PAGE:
CREDO’s national study of online charter schools has prompted even ardent supporters to call for “tough changes” in how they are regulated. Released in tandem with Mathematica’s survey of operational practices of e-schools and an analysis of state online charter policy by the Center for Reinventing Public Education (CRPE), the findings showed that Ohio online charter students learned seventy-nine fewer days in reading and 144 fewer days in math. (Read our analysis of the study here.)

Where does Ohio stand in its current regulation of online schools (which serve nearly one-third of the state’s entire charter school population)? And what can policy makers—and the e-schools themselves—do to ensure that students are better served? Let’s examine each question in turn.

Ohio’s recent steps to regulate e-schools

After an eight-year moratorium, Ohio lifted its ban on e-schools and allowed three new ones to open in 2013. The state regulates their expansion more tightly than charter schools broadly. In deciding who may open, the Ohio Department of Education examines both the track record of the operator and sponsor of each proposed e-school. Statute allows five e-schools to open each year, but the department may elect to approve...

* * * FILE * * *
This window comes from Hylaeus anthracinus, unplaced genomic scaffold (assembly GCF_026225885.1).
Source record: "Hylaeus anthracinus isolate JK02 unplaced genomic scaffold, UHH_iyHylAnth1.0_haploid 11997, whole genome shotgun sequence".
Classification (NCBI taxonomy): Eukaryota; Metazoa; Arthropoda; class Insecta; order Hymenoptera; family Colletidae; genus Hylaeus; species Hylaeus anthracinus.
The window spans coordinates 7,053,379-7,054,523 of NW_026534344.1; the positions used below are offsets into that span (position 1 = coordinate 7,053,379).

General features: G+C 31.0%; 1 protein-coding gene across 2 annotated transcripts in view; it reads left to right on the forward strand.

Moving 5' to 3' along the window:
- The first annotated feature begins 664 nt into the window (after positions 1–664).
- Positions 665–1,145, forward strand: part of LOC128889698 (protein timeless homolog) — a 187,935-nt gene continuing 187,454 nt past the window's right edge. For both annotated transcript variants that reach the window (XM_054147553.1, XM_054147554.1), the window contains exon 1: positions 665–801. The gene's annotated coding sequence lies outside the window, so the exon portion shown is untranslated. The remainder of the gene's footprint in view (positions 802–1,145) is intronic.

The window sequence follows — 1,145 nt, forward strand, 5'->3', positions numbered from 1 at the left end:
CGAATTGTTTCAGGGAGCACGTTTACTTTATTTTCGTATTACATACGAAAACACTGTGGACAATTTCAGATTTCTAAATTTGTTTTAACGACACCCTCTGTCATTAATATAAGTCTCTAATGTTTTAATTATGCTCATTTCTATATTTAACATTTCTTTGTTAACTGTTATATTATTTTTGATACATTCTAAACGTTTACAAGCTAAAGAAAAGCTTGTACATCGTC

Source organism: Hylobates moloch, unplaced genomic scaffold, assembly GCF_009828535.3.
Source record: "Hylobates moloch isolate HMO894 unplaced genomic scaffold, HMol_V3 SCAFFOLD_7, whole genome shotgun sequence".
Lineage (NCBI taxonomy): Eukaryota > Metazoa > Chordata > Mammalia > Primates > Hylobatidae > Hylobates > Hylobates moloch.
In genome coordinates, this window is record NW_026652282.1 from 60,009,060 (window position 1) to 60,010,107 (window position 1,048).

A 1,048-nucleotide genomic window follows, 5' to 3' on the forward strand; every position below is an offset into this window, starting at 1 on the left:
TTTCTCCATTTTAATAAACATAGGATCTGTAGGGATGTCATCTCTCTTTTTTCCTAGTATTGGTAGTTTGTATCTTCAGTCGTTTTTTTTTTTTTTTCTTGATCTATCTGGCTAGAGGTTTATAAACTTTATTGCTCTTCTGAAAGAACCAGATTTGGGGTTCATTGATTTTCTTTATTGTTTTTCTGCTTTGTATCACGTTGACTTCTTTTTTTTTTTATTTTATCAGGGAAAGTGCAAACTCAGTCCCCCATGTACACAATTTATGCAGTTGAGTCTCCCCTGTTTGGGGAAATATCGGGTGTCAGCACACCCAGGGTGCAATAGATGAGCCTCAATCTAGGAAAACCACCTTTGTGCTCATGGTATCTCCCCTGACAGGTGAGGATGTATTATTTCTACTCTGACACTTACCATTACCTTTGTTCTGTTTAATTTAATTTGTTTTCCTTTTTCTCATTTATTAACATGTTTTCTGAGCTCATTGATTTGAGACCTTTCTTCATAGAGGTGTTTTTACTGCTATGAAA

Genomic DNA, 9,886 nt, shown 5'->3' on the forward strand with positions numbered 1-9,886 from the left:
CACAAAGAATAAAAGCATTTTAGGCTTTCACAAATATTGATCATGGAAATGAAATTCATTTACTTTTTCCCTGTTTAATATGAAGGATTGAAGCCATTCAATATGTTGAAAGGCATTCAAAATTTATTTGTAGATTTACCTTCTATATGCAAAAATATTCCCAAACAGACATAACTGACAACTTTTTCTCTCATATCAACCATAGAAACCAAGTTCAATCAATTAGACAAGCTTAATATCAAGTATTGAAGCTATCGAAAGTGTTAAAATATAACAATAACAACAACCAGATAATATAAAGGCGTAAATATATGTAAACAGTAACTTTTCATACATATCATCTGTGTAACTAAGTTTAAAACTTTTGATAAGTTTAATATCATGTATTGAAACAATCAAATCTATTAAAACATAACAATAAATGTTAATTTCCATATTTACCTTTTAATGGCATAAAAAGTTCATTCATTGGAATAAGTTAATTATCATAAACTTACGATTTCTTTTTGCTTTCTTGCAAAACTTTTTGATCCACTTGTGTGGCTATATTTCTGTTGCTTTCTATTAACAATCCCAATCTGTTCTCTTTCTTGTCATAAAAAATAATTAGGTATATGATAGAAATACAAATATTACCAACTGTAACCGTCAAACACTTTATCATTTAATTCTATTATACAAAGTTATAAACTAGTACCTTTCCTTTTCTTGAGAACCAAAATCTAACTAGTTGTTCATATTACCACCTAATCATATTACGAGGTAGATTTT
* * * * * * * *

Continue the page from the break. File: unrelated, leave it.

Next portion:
This brief by the National Alliance for Public Charter Schools and the National Center for Special Education in Charter Schools offers “the most comprehensive analysis to date” on what is a very convoluted topic—special education funding in charter schools. Drawing from a review of state funding laws, websites, documents, and interviews with key stakeholders, the authors present their findings in several parts.

First, “Getting Lost While Trying to Follow the Money” (apt title, by the way) offers a primer on special education funding. Understanding the flow of special education dollars requires a grasp of overlapping federal, state, and local funding streams, which the brief outlines effectively. Readers learn the history of IDEA Part B, the ins and outs of the “maintenance of effort” requirements, and instances in which schools can qualify for Medicaid reimbursements. The report also describes the types of state funding formulas used. Ohio is one of nineteen states with a weighted funding formula (i.e., special education funding is based on the severity of a student’s disability, type of placement, and overall need). The vast majority of charters can’t access local funds (in Ohio, a handful in Cleveland can). Thus, if their special education costs exceed...

When Hillary Clinton recently told an audience that the purpose of charter schooling is to “learn what works and then apply (it) in the public schools,” she made the obvious mistake of implying that charters are not public schools.